"I had no problem completely honoring and respecting everything in the Bible and accepting it as truth. Of course, my production designer [Mark Friedberg] had a million ideas of what it could look like, but I said, 'No, the measurements are right there.' We wanted to smash expectations of who Noah is. The first thing I told Russell is, 'I will never shoot you on a houseboat with two giraffes behind you.' ... You're going to see Russell Crowe as a superhero, a guy who has this incredibly difficult challenge put in front of him and has to overcome it."

When asked about what he wants fans to take away from Noah, the director had this to say.

"For people who are very literal-minded, it would be great to communicate that the themes of the film are very much in line with the themes of the Bible - ideas about hope, second chances and family. If they allow that, they're going to have an incredible experience with the movie. If they don't allow it, it's theirs to lose."

Noah was released March 28th, 2014.


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  • shuabert • 1 year ago

    @undeadslayer4 You should. It's underrated Scorsese.


    • undeadslayer4 • 1 year ago

      @shuabert sry i never watched that movie


      • shuabert • 2 years ago

        @undeadslayer4 I have nothing against Christians, but when you sacrifice artistic integrity to appease a market you always end up with a sh*tty film. The Noah movie Christian audiences want isn't the one Aronofsky is going to want to make.

        Remember how that audience reacted to Scorsese's The Last Temptation of Christ?


        • undeadslayer4 • 2 years ago

          @shuabert whats do u have against christians


          • undeadslayer4 • 2 years ago

            @thehost91 there just midrashing its not a big deal


            • bawnian-dexeus • 2 years ago

              This is why we can't have nice things.


              • thehost91 • 2 years ago

                @shuabert Still, not a whole lot you can say even with that timespan. God tells Noah to build an ark, he does, flood comes, good people (and animals) are saved, the end.

                But since it's Aronofsky, he'll probably add a few scenes like Noah drinking sperm from the Tree of Life or Jennifer Connolly going ass to ass with Emma Watson - stuff like that.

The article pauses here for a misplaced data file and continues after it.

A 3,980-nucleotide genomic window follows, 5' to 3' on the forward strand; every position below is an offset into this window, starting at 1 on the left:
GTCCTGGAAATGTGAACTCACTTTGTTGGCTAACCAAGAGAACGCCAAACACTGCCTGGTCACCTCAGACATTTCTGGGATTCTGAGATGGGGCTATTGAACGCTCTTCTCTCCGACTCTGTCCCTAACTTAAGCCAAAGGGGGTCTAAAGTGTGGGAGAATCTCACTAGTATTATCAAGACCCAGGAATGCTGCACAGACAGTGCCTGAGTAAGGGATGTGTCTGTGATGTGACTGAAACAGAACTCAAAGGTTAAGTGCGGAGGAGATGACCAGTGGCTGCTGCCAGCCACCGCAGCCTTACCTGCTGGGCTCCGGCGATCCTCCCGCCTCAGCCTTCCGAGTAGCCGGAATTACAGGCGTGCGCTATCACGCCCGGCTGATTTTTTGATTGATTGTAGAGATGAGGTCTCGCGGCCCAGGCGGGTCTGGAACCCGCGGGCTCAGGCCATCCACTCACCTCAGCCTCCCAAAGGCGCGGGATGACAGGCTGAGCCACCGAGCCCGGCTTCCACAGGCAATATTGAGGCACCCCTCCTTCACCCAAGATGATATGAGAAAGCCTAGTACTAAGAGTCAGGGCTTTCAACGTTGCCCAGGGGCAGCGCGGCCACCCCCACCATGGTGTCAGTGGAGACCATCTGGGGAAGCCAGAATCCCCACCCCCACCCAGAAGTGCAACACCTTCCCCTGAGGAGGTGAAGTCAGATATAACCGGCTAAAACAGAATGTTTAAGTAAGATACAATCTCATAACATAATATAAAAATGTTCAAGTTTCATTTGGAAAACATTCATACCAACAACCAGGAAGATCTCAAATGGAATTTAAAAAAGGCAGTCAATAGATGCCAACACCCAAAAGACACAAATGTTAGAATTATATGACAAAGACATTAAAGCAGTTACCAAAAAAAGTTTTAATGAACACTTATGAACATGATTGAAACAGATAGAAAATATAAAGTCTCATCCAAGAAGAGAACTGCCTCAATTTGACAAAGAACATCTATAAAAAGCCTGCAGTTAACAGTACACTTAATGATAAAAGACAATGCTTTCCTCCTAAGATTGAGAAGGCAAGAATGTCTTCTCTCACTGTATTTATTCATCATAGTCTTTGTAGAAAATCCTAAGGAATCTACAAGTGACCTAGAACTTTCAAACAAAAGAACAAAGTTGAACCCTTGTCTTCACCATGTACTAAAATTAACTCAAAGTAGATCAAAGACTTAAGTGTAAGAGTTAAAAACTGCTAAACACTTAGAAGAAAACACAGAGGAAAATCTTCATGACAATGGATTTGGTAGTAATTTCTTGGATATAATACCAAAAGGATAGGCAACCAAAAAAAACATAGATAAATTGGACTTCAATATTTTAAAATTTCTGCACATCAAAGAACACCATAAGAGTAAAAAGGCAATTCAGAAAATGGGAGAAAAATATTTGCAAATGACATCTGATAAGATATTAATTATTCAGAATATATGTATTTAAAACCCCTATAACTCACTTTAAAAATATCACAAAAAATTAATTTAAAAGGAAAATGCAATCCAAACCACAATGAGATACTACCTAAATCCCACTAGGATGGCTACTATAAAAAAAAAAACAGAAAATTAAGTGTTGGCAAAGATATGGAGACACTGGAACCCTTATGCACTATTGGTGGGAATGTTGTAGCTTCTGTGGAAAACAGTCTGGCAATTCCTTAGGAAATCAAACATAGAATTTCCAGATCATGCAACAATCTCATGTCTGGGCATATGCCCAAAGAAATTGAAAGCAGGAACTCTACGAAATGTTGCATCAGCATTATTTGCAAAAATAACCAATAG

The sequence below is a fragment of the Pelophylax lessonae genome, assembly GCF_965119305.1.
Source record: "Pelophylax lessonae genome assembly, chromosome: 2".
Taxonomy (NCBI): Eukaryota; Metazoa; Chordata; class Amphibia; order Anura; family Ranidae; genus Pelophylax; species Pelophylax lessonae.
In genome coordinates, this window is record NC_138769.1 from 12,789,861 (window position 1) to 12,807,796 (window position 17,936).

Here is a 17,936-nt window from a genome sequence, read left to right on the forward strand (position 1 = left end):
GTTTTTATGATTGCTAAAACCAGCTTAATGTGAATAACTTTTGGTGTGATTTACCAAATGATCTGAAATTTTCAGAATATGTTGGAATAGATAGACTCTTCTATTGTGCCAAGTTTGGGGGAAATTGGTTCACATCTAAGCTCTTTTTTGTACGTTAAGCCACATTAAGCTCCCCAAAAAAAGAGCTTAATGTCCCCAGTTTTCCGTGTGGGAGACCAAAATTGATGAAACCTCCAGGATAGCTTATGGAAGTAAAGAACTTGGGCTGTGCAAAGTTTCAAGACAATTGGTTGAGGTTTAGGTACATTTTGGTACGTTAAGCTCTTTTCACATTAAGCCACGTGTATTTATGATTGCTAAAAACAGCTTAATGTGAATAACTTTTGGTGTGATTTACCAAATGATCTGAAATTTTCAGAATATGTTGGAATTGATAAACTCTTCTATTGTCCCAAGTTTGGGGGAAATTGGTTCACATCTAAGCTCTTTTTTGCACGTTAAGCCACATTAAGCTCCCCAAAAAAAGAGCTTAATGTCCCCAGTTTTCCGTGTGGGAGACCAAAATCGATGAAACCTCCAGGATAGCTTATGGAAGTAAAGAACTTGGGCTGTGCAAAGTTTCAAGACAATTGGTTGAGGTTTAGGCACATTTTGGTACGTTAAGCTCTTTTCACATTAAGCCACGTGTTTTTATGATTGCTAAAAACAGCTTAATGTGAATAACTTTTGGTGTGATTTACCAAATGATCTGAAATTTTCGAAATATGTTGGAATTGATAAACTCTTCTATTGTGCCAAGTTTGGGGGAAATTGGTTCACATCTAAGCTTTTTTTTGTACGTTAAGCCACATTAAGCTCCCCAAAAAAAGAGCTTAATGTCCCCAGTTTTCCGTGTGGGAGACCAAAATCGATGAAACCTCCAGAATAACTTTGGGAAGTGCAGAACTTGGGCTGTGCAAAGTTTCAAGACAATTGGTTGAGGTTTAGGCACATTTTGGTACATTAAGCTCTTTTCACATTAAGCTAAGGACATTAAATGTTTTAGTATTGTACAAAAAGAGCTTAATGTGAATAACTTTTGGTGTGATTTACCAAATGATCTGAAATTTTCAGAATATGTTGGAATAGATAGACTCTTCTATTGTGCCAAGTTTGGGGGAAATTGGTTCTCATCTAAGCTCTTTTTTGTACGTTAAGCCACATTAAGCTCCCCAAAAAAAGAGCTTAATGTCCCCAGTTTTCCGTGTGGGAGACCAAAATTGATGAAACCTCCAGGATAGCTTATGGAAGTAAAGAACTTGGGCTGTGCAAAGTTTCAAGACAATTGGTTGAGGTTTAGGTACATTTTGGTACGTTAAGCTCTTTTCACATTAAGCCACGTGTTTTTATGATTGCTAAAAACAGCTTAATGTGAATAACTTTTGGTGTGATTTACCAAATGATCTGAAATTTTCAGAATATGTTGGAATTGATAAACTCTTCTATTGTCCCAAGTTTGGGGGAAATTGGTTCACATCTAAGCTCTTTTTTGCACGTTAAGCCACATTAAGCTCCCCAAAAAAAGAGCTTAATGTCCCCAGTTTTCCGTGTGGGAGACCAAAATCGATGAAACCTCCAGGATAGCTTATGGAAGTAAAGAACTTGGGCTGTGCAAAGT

• kguy • 2 years ago

                  This is bound to be a like it or hate it movie. Strong Christians may bomb this movie for not following the theme but the events in the film. I'm a Christian, but I follow themes mostly, so im bound to like or love this film. This release is kind of scary if you ask me. Aronofsky is risking a lot for this high budget movie.


                  • shuabert • 2 years ago

                    Ugh. Stop trying to court Christian audiences; they don't care about the artistic quality of films, only the "moral" quality. They have entire websites dedicated to condemning great films because they're "morally bankrupt." It's good they let him make the movie he's happy with in the end. I wouldn't want to see a watered-down Aronofsky film. Hell, there are probably people who will boycott this just because of past films he's made. But @thedude1 is right in the sense that this is pure business.

                    Does anyone else think that 2 hours 12 minutes seems short for a film like this? I just assumed because it's being touted as an epic that it would at least be 2.5 hours. Not that I'm complaining; if the pacing is right, the length shouldn't matter.


                    • ObiWanShinobi • 2 years ago

                      Mr. Wallflower/Percy Jackson kills it for me, can't take it seriously


                      • thedude1 • 2 years ago

                        Aronofsky and company need to be careful here. You don't want to tick off the Christan people or else the film will indeed fail. That would just crush Aronofsky's chances in the future of getting to make a large budget movie like this.